UK keen on joint committee to boost bilateral trade post-Brexit

The focus of the committee will be to minimise barriers on imports and exports flowing between the 2 countries

by ALIFAH ZAINUDDIN/ pic by AFP

The UK is ‘expecting big changes’ in its immigration policy, Hay says – pic by ARIF KARTONO

THE British government remains hopeful of setting up a joint committee to boost bilateral trade and investment with Malaysia amid changes to the federal government.

The two countries initiated talks under the previous government on a trade working group post-Brexit, but this was stalled by the recent change in administration.

The UK stands ready to discuss the matter with newly appointed International Trade and Industry Minister Datuk Seri Mohamed Azmin Ali whenever he is ready, British High Commissioner to Malaysia Charles Hay said.

“We have been keen to boost our bilateral trade and investment, which is already important. Malaysia is our second-largest trading partner in Asean (after Singapore) with about £5 billion (RM26.6 billion) a year in the relationship,” he told The Malaysian Reserve in a recent interview.

The previous government had agreed to set up a trade working group with the UK government to look at ways to improve trade and investment opportunities in both nations.

“I hope the new government will continue with that because I think it is a very important thing for us to do to boost trade and investment. One thing I hope we will see — now that Brexit has happened — is that British businesses, who may have in the past looked to the European Union (EU) as a first point of departure, will look further afield,” Hay added.

UK exports to Malaysia, which comprise 55% goods and 45% services, were valued at £2.5 billion as of Sept 30, 2019, with imports estimated at £2.6 billion.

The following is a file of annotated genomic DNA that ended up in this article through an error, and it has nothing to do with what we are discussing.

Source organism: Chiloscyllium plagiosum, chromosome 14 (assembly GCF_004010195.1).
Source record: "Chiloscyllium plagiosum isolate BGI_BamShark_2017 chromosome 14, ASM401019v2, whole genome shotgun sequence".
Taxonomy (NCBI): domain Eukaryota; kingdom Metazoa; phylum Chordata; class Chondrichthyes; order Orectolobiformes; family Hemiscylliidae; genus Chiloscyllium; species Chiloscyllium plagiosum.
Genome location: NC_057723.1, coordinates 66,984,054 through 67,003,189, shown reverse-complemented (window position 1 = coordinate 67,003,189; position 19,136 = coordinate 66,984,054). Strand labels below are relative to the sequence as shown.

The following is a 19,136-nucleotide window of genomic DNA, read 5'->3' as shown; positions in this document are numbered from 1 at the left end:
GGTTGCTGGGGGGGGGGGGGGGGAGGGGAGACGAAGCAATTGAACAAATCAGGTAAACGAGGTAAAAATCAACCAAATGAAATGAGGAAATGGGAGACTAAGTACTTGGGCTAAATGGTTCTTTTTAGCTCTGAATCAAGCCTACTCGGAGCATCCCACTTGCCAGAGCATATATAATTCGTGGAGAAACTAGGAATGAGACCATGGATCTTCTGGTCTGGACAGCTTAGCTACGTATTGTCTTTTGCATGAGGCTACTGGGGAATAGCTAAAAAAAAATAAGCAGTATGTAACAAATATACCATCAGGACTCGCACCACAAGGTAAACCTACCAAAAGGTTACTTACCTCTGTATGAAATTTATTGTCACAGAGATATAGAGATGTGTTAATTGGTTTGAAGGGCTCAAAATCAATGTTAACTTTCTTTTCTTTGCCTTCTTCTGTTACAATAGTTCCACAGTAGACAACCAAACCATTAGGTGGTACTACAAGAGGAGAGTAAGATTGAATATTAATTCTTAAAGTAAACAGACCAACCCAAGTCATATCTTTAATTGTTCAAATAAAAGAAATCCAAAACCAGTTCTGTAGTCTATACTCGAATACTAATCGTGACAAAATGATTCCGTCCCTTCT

The focus of the committee will be to minimise barriers on imports and exports flowing between the two countries.

Britain’s departure from the EU on Jan 31 earlier this year will see the rollover of some existing agreements between the UK and Malaysia on areas such as air services and immigration, Hay said.

The country is “expecting big changes” in its immigration policy, he said, adding that the EU’s priority status will be changed to a points-based system.

“What this could mean is it would be easier for Malaysians to live and work in the UK if they meet the various criteria that have been set out,” he stated.

There is also great interest in the education sector and whether this area would see changes.

“Some people are saying are we going to go back to the old days where Commonwealth students had preferential treatment? There are no plans to do that at the moment but there will be more parity between EU and non-EU students. That would make it fairer for all overseas students,” Hay said.

Currently, about 19,000 Malaysians are studying in the UK. Malaysian students make up the fourth-largest group of non-EU and non-UK students in the UK, with an estimated 500,000 UK alumni in Malaysia.

Meanwhile, Hay maintained that it’s still early days to be discussing a free trade agreement (FTA) with Malaysia, given that Britain is currently engaged in deals with several major economies.

“I think it is a bit too soon to be talking about an FTA with Malaysia. The British government is in talks with the EU, the US, Japan and Australia, and that is a lot already.

“But I think there is a lot that we can do without an FTA. We don’t need the structures of an FTA to be able to improve the business environment between our two countries,” he said.

Nevertheless, the UK remains interested in becoming an Asean dialogue partner, where perks include regular high-level exchanges, and two-way trade and investment with the 10-member bloc.

Asean currently has 10 dialogue partners which include the EU, Russia and the US.